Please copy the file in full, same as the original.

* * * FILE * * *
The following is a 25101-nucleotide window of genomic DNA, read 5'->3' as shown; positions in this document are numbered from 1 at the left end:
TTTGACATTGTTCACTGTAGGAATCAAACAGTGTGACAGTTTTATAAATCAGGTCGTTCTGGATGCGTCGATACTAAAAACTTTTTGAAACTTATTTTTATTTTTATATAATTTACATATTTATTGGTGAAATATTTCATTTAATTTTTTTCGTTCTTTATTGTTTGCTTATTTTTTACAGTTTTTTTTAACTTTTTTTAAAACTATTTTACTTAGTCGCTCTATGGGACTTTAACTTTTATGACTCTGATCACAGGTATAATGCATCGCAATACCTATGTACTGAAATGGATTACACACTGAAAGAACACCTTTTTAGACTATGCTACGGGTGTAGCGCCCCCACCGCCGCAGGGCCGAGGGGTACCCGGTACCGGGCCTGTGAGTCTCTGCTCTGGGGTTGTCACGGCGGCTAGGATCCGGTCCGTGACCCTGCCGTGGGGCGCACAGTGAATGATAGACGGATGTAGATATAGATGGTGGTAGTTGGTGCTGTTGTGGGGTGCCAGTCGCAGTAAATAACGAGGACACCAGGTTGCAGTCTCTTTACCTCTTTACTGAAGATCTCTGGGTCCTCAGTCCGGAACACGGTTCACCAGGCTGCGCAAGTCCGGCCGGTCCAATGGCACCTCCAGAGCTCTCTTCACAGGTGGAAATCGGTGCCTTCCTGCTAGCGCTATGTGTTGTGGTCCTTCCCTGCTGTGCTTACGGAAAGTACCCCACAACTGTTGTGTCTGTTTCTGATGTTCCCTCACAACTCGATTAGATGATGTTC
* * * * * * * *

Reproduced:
The following is a 25101-nucleotide window of genomic DNA, read 5'->3' as shown; positions in this document are numbered from 1 at the left end:
TTTGACATTGTTCACTGTAGGAATCAAACAGTGTGACAGTTTTATAAATCAGGTCGTTCTGGATGCGTCGATACTAAAAACTTTTTGAAACTTATTTTTATTTTTATATAATTTACATATTTATTGGTGAAATATTTCATTTAATTTTTTTCGTTCTTTATTGTTTGCTTATTTTTTACAGTTTTTTTTAACTTTTTTTAAAACTATTTTACTTAGTCGCTCTATGGGACTTTAACTTTTATGACTCTGATCACAGGTATAATGCATCGCAATACCTATGTACTGAAATGGATTACACACTGAAAGAACACCTTTTTAGACTATGCTACGGGTGTAGCGCCCCCACCGCCGCAGGGCCGAGGGGTACCCGGTACCGGGCCTGTGAGTCTCTGCTCTGGGGTTGTCACGGCGGCTAGGATCCGGTCCGTGACCCTGCCGTGGGGCGCACAGTGAATGATAGACGGATGTAGATATAGATGGTGGTAGTTGGTGCTGTTGTGGGGTGCCAGTCGCAGTAAATAACGAGGACACCAGGTTGCAGTCTCTTTACCTCTTTACTGAAGATCTCTGGGTCCTCAGTCCGGAACACGGTTCACCAGGCTGCGCAAGTCCGGCCGGTCCAATGGCACCTCCAGAGCTCTCTTCACAGGTGGAAATCGGTGCCTTCCTGCTAGCGCTATGTGTTGTGGTCCTTCCCTGCTGTGCTTACGGAAAGTACCCCACAACTGTTGTGTCTGTTTCTGATGTTCCCTCACAACTCGATTAGATGATGTTC